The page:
Lyft is benefitting from the recent backlash against Uber, experiencing its best day ever on Sunday.
The recent backlash against Uber has had a positive outcome for one company: its main competitor, Lyft.
According to analyst firm App Annie, the ride-hailing app had its best day ever on Sunday. For the first time, Lyft was downloaded more times than Uber by US users on iOS, and Lyft's daily downloads more than doubled its average from the past two weeks, a representative for the firm told Business Insider.
Here's Lyft's current position in the App Store's free travel apps list:
Lyft has also been trending in Apple's App Store throughout Monday and has climbed the top free apps chart to No. 4, surpassing Uber, which is in 13th place.
Here's a look at Lyft's position in the App Store, as of Monday:
According to TechCrunch, this is a huge jump over just the past three days. Lyft ranked No. 39 on the free-apps chart, and by Sunday was up to No. 7. It has continued to climb throughout the day Monday.
Analyst firm Sensor Tower estimates that Lyft downloads for January 28-29 totaled 98,000 on iPhone in the US. That's compared to 55,000 downloads for the previous weekend, a difference of 78%.
Backlash against Uber
Lyft's sudden rise in popularity comes as Uber's reputation has taken a hit. On Sunday, thousands of Uber customers angrily deleted the app after Uber drivers tried to do business at New York's JFK airport during a taxi strike.
The New York Taxi Workers Alliance called for all drivers to avoid John F. Kennedy International Airport on Saturday to facilitate protests against President Donald Trump's executive order barring travelers from seven majority-Muslim countries from entering the US.
But many users said that Uber still appeared to be servicing riders during the strike. The company also tweeted after the strike saying it had halted the higher fares that normally kick in during periods of increased demand.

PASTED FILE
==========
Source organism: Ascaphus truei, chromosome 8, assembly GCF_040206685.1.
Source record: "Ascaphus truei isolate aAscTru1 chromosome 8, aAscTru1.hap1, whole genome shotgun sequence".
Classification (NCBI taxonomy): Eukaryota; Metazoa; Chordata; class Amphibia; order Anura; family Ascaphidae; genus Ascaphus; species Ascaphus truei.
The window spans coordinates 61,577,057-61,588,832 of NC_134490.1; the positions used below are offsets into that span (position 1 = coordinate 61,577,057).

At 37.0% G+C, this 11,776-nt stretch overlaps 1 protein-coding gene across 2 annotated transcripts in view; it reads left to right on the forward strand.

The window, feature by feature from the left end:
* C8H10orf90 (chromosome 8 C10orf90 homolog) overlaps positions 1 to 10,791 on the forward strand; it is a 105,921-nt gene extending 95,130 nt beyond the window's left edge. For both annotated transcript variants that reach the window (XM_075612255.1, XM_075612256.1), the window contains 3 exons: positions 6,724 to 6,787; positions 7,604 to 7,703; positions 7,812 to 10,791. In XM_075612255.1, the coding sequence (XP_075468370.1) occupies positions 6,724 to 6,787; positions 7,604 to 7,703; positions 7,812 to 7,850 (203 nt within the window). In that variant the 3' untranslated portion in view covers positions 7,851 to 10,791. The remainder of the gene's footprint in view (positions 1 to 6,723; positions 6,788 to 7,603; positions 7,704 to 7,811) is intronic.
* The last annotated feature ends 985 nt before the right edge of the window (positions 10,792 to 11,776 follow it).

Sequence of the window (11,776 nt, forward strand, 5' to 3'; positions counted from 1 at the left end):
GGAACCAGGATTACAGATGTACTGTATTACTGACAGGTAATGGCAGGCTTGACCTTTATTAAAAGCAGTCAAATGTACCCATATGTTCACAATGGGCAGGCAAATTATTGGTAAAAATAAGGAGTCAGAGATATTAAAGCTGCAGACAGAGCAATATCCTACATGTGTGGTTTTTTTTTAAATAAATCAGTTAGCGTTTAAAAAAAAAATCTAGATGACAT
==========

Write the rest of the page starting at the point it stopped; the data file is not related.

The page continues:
Many people began posting on social media that they were deleting the app, along with the hashtag "#deleteUber." Actress Susan Sarandon tweeted "Goodbye @uber. Hello @lyft. #DeleteUber," an example that many others seemed to follow, given Lyft's newfound popularity.
—Susan Sarandon (@SusanSarandon) January 30, 2017
On Sunday, Lyft cofounders John Zimmer and Logan Green sent an email to users pledging a $1 million donation to the ACLU, the nonprofit organization that was able to successfully force a temporary stay on the immigration ban.
It's worth noting, however, that Lyft's spike in downloads is not indicative of customers using the service more than, or instead of, Uber. And while the recent surge in Lyft's popularity is a good sign for the company, it's not clear if this is a permanent trend or a temporary response to anti-Uber sentiment. Uber remains the most popular ride-hailing app in the US, claiming up to 87% of the market share in some US cities with Lyft making slower gains nationwide.